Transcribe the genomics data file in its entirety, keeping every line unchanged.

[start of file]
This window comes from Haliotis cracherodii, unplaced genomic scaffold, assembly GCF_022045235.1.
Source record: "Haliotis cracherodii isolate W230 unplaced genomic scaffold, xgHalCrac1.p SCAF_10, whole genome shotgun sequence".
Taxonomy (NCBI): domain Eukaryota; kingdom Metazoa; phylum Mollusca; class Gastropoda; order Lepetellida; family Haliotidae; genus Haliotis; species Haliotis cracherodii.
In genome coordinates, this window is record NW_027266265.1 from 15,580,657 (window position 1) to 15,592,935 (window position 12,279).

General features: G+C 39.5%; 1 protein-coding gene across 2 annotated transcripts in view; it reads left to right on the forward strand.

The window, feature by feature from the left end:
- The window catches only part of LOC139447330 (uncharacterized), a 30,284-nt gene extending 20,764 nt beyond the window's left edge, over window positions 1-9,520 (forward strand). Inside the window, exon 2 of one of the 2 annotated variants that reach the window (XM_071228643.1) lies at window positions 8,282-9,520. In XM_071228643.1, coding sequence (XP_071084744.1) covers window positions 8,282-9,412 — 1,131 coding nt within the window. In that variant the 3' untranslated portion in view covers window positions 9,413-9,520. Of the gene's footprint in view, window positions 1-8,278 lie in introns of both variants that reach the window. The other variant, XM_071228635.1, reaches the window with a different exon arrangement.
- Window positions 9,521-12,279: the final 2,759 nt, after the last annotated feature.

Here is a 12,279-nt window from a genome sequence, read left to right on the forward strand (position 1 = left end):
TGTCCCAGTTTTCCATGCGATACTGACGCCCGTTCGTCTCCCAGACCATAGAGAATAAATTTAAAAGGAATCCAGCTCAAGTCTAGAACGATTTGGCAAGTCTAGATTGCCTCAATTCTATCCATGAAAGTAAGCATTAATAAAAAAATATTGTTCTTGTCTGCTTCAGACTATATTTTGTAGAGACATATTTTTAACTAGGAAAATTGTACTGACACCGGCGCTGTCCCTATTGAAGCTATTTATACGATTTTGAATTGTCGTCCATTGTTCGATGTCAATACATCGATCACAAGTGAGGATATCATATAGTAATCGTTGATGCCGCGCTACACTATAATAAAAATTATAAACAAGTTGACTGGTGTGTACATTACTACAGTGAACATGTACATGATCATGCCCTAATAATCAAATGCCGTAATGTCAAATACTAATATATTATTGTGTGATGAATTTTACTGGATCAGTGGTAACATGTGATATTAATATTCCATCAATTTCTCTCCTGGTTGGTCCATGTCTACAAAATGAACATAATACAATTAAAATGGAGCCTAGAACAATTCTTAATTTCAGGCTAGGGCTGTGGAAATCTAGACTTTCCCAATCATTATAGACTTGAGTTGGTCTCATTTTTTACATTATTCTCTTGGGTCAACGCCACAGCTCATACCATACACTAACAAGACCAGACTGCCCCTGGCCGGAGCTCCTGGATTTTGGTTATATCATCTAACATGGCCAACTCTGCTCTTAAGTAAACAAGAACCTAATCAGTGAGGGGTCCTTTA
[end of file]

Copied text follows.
This window comes from Haliotis cracherodii, unplaced genomic scaffold, assembly GCF_022045235.1.
Source record: "Haliotis cracherodii isolate W230 unplaced genomic scaffold, xgHalCrac1.p SCAF_10, whole genome shotgun sequence".
Taxonomy (NCBI): domain Eukaryota; kingdom Metazoa; phylum Mollusca; class Gastropoda; order Lepetellida; family Haliotidae; genus Haliotis; species Haliotis cracherodii.
In genome coordinates, this window is record NW_027266265.1 from 15,580,657 (window position 1) to 15,592,935 (window position 12,279).

General features: G+C 39.5%; 1 protein-coding gene across 2 annotated transcripts in view; it reads left to right on the forward strand.

The window, feature by feature from the left end:
- The window catches only part of LOC139447330 (uncharacterized), a 30,284-nt gene extending 20,764 nt beyond the window's left edge, over window positions 1-9,520 (forward strand). Inside the window, exon 2 of one of the 2 annotated variants that reach the window (XM_071228643.1) lies at window positions 8,282-9,520. In XM_071228643.1, coding sequence (XP_071084744.1) covers window positions 8,282-9,412 — 1,131 coding nt within the window. In that variant the 3' untranslated portion in view covers window positions 9,413-9,520. Of the gene's footprint in view, window positions 1-8,278 lie in introns of both variants that reach the window. The other variant, XM_071228635.1, reaches the window with a different exon arrangement.
- Window positions 9,521-12,279: the final 2,759 nt, after the last annotated feature.

Here is a 12,279-nt window from a genome sequence, read left to right on the forward strand (position 1 = left end):
TGTCCCAGTTTTCCATGCGATACTGACGCCCGTTCGTCTCCCAGACCATAGAGAATAAATTTAAAAGGAATCCAGCTCAAGTCTAGAACGATTTGGCAAGTCTAGATTGCCTCAATTCTATCCATGAAAGTAAGCATTAATAAAAAAATATTGTTCTTGTCTGCTTCAGACTATATTTTGTAGAGACATATTTTTAACTAGGAAAATTGTACTGACACCGGCGCTGTCCCTATTGAAGCTATTTATACGATTTTGAATTGTCGTCCATTGTTCGATGTCAATACATCGATCACAAGTGAGGATATCATATAGTAATCGTTGATGCCGCGCTACACTATAATAAAAATTATAAACAAGTTGACTGGTGTGTACATTACTACAGTGAACATGTACATGATCATGCCCTAATAATCAAATGCCGTAATGTCAAATACTAATATATTATTGTGTGATGAATTTTACTGGATCAGTGGTAACATGTGATATTAATATTCCATCAATTTCTCTCCTGGTTGGTCCATGTCTACAAAATGAACATAATACAATTAAAATGGAGCCTAGAACAATTCTTAATTTCAGGCTAGGGCTGTGGAAATCTAGACTTTCCCAATCATTATAGACTTGAGTTGGTCTCATTTTTTACATTATTCTCTTGGGTCAACGCCACAGCTCATACCATACACTAACAAGACCAGACTGCCCCTGGCCGGAGCTCCTGGATTTTGGTTATATCATCTAACATGGCCAACTCTGCTCTTAAGTAAACAAGAACCTAATCAGTGAGGGGTCCTTTA